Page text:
It all started almost a decade ago, when Jean François Queralt became concerned with the massive data collection of companies such as Google and Facebook.
"Businesses that make money by collecting and selling detailed records of private lives were once plainly described as 'surveillance companies'. Their rebranding as 'social media' is the most successful deception since the Department of War became the Department of Defense," Edward Snowden once tweeted.
For such platforms, user data is a product.“Take a guess on how much they can predict your behaviour and use such information to target you,” Jean added. Hence, he stays away from platforms like Facebook because of the way they handle user privacy.
This is one of the reasons he believes that having proper Digital Rights are pertinent to maintaining society’s freedom. “It’s about forecasting problems before they happen and creating proper frameworks to be ready,” he affirmed.
He moved to Asia to get more involved with NGOs, and to find a solution for the issue of privacy. Within a decade, he started The IO Foundation (TIOF) to champion Digital Rights in our society. Here's his take on Digital Rights, digital privacy and volunteering.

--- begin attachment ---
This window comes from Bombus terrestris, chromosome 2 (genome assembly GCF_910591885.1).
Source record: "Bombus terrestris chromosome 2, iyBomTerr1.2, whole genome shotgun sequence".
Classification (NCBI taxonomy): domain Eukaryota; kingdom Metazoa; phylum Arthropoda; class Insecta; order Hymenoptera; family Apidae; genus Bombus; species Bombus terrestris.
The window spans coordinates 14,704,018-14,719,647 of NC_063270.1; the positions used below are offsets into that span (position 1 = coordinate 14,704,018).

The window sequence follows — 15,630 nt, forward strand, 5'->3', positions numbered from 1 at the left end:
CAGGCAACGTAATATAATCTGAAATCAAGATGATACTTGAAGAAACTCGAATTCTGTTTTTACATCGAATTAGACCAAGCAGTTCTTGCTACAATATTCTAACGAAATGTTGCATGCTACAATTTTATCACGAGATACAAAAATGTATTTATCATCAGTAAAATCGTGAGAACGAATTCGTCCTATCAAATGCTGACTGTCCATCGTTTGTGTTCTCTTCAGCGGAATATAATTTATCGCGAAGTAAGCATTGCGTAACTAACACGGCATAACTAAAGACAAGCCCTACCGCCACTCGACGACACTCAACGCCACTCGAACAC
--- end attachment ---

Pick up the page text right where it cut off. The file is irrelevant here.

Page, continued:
1. Jean has worked on software solutions for data protection while volunteering at NGOs
Image Credit: Blad.ma
Back when he was living in Spain, he did his fair share of volunteering. During that time, he joined Protection Civil (similar to RELA) and courses in rescue. “I enjoyed it, it felt good to help around even for small stuff,” he recalled.
When he moved to Asia, he became increasingly involved with local NGOs until it became his full-time job. “I was volunteering full time at a Philippines organisation called Communities First.” Jean told Jireh’s Hope.
The projects he worked on at Communities First led him to design software solutions for data protection. These softwares were aimed towards underdeveloped communities.